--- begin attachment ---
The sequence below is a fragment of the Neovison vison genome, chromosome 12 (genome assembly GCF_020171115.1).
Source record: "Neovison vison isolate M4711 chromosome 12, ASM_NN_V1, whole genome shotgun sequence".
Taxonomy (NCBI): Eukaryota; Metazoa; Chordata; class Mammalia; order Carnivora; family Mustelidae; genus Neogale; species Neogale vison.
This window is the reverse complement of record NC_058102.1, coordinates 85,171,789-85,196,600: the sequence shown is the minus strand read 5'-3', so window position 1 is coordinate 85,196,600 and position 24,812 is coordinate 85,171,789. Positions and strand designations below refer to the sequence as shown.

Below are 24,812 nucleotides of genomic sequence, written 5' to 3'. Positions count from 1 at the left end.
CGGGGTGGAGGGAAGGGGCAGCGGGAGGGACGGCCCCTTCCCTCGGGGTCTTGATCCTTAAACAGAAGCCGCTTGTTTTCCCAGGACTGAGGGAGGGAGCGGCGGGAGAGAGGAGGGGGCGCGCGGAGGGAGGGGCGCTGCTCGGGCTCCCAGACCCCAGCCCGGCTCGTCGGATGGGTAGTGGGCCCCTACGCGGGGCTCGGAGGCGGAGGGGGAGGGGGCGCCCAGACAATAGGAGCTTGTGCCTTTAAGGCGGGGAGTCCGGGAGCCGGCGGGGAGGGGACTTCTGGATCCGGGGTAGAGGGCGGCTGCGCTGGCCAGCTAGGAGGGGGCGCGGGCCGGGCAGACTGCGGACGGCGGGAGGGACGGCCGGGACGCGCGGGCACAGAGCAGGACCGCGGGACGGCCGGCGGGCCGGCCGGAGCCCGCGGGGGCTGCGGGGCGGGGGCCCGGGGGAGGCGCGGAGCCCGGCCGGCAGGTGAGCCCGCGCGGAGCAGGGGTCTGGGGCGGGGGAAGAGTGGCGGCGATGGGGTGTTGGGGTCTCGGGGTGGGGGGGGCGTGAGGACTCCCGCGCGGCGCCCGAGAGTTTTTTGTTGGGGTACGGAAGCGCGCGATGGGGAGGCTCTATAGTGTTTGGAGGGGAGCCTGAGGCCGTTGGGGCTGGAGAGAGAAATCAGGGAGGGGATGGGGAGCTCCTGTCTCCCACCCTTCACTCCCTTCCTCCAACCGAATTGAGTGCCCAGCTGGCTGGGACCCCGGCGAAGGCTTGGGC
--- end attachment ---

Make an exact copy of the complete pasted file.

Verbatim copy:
The sequence below is a fragment of the Neovison vison genome, chromosome 12 (genome assembly GCF_020171115.1).
Source record: "Neovison vison isolate M4711 chromosome 12, ASM_NN_V1, whole genome shotgun sequence".
Taxonomy (NCBI): Eukaryota; Metazoa; Chordata; class Mammalia; order Carnivora; family Mustelidae; genus Neogale; species Neogale vison.
This window is the reverse complement of record NC_058102.1, coordinates 85,171,789-85,196,600: the sequence shown is the minus strand read 5'-3', so window position 1 is coordinate 85,196,600 and position 24,812 is coordinate 85,171,789. Positions and strand designations below refer to the sequence as shown.

Below are 24,812 nucleotides of genomic sequence, written 5' to 3'. Positions count from 1 at the left end.
CGGGGTGGAGGGAAGGGGCAGCGGGAGGGACGGCCCCTTCCCTCGGGGTCTTGATCCTTAAACAGAAGCCGCTTGTTTTCCCAGGACTGAGGGAGGGAGCGGCGGGAGAGAGGAGGGGGCGCGCGGAGGGAGGGGCGCTGCTCGGGCTCCCAGACCCCAGCCCGGCTCGTCGGATGGGTAGTGGGCCCCTACGCGGGGCTCGGAGGCGGAGGGGGAGGGGGCGCCCAGACAATAGGAGCTTGTGCCTTTAAGGCGGGGAGTCCGGGAGCCGGCGGGGAGGGGACTTCTGGATCCGGGGTAGAGGGCGGCTGCGCTGGCCAGCTAGGAGGGGGCGCGGGCCGGGCAGACTGCGGACGGCGGGAGGGACGGCCGGGACGCGCGGGCACAGAGCAGGACCGCGGGACGGCCGGCGGGCCGGCCGGAGCCCGCGGGGGCTGCGGGGCGGGGGCCCGGGGGAGGCGCGGAGCCCGGCCGGCAGGTGAGCCCGCGCGGAGCAGGGGTCTGGGGCGGGGGAAGAGTGGCGGCGATGGGGTGTTGGGGTCTCGGGGTGGGGGGGGCGTGAGGACTCCCGCGCGGCGCCCGAGAGTTTTTTGTTGGGGTACGGAAGCGCGCGATGGGGAGGCTCTATAGTGTTTGGAGGGGAGCCTGAGGCCGTTGGGGCTGGAGAGAGAAATCAGGGAGGGGATGGGGAGCTCCTGTCTCCCACCCTTCACTCCCTTCCTCCAACCGAATTGAGTGCCCAGCTGGCTGGGACCCCGGCGAAGGCTTGGGC